On a weekend morning, after the sun claims the sky - but before the tourists claim the streets - San Francisco and its bayside playground beckon runners to water's edge. Some do not hear this call over the din of their morning-after headaches, others dare not tempt the hills on foot for fear of falling; a few, though, give chase to big chunks of asphalt and parkland for benefit of their heart and lungs. The benefits are spiritual, too, when the morning light bathes the Golden Gate Bridge in a nostalgic yellow tone (remember, the Golden State?); introspection happens in the moment when the lungs conquer the fear of running and gain a second wind. For me, this moment happens on the Marina Green.
To get to Marina Green, I start at the fringe of Fisherman's Wharf, jogging down Columbus Street to Beach Street. On the corner of Beach and Hyde Streets is the Buena Vista Cafe, famous for its Irish coffee; the Hyde Street cable car line ends opposite the cafe. I pick up pace to whoosh past the Maritime Museum, shaped like a cruise ship at the base of the cove that accepted the first ship sailing into San Francisco (known at that time as Yerba Buena back in the mid-18th century, before the indians and Spanish were marginalized by the stampede of the Gold Rush). If I look behind me - which happens from time to time - I see Alcatraz; it is the only preparation for confronting the hill that separates the wharfs from old Fort Mason.
Up the hill, the road twists and offers a view down over old military storage houses and that golden, Golden Gate Bridge in the distance. The postcard view is interrupted by the heavy breathing coaxed by the winding hill, but the hill flattens in a park that allows one to catch a breath - and the first gusts of wind off the bay. Somewhere in the park is a statue shaped like a circus ring announcer, addressing the city back up the hills, but the run falls down afoot to those storage houses by the water and the "Single Safeway" grocery market on the left. Parallel to Bay Street, the path curves to and fro before gushing onto the quarter-mile grassy, Marina Green; at this point, two miles from where the run started, the bay winds gust more fiercely to remind the yachts in the anchorage of the strength of the sea. Along the Marina Green, there are others "footing" and walking, some clustered at the staggered bars to complete their pull-ups on the fitness path that courses all the way to the foot of the Golden Gate Bridge. There are some that harness those fierce gusts in large kites that dance hundreds of feet in the air at the lead of their skillful hands. I only circle the Marina Green - now with my own second wind - and return up the hill into the park above.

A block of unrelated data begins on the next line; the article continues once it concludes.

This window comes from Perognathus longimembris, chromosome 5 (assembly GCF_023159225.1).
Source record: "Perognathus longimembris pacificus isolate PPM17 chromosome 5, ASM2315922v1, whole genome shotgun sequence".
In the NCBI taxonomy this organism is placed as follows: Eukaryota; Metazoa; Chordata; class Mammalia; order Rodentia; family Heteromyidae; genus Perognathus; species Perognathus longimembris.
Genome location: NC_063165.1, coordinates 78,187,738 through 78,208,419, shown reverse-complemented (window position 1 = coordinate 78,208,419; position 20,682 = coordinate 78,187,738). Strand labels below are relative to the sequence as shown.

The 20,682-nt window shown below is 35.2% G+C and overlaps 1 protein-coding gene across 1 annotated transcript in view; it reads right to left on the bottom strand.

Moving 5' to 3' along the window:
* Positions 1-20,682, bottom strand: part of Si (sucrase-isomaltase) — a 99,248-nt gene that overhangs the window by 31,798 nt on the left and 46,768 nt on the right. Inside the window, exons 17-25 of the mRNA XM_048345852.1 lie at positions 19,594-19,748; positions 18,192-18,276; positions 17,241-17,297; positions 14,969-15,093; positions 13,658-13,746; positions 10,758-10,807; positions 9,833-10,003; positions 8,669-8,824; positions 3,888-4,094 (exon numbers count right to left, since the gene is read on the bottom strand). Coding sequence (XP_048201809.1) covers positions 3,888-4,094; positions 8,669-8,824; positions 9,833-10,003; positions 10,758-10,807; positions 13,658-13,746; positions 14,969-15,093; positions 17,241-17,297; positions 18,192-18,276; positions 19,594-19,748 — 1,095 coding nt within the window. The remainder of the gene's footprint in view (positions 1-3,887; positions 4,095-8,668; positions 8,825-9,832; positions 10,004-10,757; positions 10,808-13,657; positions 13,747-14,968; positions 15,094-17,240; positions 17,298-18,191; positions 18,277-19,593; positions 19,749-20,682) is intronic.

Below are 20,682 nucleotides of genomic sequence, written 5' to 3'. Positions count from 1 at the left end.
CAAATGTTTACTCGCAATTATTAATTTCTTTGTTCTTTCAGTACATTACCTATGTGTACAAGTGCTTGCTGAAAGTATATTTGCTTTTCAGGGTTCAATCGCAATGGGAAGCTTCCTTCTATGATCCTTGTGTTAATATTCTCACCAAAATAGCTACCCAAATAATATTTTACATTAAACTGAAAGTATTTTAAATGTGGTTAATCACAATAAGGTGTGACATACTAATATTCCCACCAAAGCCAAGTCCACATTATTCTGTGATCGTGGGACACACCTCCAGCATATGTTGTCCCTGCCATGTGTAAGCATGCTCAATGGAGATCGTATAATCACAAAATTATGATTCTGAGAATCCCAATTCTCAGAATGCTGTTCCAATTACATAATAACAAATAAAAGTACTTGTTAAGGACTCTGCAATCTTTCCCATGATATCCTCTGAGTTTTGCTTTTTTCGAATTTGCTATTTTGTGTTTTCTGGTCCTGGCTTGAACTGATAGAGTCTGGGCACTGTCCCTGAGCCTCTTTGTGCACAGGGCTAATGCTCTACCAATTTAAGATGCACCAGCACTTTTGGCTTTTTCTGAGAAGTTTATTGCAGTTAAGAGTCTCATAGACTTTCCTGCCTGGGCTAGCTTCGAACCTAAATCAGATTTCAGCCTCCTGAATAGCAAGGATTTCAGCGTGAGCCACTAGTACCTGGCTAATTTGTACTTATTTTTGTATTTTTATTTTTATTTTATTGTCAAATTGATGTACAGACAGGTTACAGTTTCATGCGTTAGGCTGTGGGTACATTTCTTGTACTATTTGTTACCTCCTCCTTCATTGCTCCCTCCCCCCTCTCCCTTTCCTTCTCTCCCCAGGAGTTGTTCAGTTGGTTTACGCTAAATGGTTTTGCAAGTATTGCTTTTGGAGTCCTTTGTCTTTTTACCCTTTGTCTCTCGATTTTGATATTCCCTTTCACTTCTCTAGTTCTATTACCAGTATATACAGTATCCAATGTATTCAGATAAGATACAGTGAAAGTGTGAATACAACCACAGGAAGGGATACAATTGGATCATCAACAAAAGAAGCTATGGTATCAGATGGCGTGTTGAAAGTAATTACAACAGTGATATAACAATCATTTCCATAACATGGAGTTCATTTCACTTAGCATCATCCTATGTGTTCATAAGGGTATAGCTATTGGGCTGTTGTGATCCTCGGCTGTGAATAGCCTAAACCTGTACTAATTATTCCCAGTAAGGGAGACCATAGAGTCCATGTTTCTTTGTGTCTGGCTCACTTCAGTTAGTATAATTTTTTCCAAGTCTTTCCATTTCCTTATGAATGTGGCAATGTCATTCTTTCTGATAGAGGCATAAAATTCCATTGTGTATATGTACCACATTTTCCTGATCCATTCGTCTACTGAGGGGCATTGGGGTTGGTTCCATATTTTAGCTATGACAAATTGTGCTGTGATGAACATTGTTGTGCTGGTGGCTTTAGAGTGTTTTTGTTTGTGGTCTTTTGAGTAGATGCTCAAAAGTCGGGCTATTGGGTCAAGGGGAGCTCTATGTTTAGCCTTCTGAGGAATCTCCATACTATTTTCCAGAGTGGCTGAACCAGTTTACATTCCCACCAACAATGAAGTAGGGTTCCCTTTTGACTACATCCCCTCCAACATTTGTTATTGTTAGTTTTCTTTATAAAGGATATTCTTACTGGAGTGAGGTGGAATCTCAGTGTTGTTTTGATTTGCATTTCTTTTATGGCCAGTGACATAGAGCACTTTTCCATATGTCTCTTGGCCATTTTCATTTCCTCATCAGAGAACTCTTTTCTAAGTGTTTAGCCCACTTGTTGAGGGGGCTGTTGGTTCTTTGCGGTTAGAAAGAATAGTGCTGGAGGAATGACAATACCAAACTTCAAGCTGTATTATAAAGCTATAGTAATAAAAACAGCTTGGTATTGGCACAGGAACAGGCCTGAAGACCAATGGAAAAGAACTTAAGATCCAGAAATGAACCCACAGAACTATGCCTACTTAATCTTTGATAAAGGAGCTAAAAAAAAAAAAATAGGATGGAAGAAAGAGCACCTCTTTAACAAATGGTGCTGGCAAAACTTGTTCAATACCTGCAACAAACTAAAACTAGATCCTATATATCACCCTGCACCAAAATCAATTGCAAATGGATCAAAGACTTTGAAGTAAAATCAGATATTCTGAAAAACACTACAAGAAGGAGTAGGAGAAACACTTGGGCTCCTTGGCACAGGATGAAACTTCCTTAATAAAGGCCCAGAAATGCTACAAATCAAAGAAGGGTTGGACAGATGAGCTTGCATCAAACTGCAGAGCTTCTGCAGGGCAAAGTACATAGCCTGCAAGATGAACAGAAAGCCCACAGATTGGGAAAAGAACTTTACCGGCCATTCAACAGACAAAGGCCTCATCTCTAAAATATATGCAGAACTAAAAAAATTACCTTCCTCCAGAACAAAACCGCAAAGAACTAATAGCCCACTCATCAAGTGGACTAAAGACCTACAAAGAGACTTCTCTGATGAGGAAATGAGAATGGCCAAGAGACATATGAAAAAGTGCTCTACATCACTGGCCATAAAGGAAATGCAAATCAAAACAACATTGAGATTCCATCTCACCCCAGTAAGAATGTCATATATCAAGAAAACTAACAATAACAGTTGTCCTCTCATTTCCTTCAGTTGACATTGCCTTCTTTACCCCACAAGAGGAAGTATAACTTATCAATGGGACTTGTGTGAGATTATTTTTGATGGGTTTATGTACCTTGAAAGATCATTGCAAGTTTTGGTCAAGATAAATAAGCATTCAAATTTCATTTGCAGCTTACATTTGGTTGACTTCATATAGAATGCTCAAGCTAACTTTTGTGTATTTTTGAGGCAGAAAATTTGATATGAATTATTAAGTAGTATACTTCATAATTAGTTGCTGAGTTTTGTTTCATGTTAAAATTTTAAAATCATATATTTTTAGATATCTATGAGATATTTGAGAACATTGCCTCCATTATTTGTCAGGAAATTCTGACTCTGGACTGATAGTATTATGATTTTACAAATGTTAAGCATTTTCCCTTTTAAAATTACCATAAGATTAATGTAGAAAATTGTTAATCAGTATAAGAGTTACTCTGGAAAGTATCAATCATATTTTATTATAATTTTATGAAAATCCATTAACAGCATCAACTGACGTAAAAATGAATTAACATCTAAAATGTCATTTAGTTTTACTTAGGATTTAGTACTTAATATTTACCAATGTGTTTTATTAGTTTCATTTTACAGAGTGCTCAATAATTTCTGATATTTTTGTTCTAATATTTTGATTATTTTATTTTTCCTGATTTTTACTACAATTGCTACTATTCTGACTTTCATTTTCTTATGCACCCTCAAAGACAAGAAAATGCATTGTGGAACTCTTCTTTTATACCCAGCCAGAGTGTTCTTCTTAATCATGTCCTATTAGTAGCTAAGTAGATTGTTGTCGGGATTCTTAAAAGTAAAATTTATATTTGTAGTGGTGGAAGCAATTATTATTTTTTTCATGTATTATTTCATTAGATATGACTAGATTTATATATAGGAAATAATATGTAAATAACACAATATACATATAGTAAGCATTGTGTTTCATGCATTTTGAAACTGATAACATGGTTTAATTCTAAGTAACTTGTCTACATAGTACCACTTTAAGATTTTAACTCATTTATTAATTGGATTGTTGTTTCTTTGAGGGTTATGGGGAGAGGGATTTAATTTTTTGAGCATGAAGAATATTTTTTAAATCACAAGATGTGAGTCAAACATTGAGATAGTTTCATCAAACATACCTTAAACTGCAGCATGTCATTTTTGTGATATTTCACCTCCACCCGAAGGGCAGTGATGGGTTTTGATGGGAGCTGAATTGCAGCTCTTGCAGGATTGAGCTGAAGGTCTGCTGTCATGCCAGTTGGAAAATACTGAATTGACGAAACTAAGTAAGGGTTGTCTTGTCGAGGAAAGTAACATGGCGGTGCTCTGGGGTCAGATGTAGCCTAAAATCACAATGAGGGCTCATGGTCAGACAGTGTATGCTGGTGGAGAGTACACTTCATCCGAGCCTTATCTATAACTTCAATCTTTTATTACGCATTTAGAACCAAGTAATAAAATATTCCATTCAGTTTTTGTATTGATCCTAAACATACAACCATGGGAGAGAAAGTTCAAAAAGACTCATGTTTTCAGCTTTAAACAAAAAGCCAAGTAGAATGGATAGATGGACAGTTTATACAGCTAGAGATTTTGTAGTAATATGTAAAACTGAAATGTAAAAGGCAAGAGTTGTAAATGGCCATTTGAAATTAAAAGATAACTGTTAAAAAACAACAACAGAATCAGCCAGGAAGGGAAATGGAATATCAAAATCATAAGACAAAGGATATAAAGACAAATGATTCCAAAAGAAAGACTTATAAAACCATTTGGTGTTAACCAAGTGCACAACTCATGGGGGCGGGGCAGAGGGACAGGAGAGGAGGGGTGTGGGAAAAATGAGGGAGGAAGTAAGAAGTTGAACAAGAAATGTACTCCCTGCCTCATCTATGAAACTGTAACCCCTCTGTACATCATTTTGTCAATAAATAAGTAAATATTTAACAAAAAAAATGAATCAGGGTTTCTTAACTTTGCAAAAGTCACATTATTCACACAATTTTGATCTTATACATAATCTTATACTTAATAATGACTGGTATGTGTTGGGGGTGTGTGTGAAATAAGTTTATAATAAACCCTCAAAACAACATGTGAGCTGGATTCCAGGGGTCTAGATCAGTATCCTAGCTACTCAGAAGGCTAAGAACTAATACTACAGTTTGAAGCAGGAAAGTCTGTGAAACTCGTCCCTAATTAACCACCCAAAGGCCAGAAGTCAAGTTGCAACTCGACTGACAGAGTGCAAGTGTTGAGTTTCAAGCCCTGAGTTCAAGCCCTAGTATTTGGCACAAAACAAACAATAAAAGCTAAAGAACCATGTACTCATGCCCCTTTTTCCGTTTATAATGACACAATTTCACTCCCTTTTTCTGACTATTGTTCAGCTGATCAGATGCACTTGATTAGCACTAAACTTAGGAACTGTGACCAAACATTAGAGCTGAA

Through the park, past the nameless statue as circus announcer, and onto Bay Street, the countdown of streets occurs until the plateau falls back down to the sea again - Polk Street, Van Ness, Hyde farther on, where the hill cascades down into Columbus Street. I know I am nearing the finish when Leavenworth Street splits the hill in two, further steepening the descent into the Tower Records shop at the Bay-Columbus Streets intersection.
From there it is a direct route to Lombard Street, where Cafe Sapore tempts with its scones and environmentally approved coffee (grown under tree shade, organic as coffee gets) - another time perhaps, for the espresso is delicious. As I walk up the hill to wind down from the run, the tourists are just starting their march up from the wharfs to find the "windiest street in the world" and to see what all the hullabaloo is about. They will point and take pictures as I branch away and up the stairs into my flat, sitting on the couch to catch my breath, remembering the Marina Green and the Golden Gate Bridge in the morning sunlight.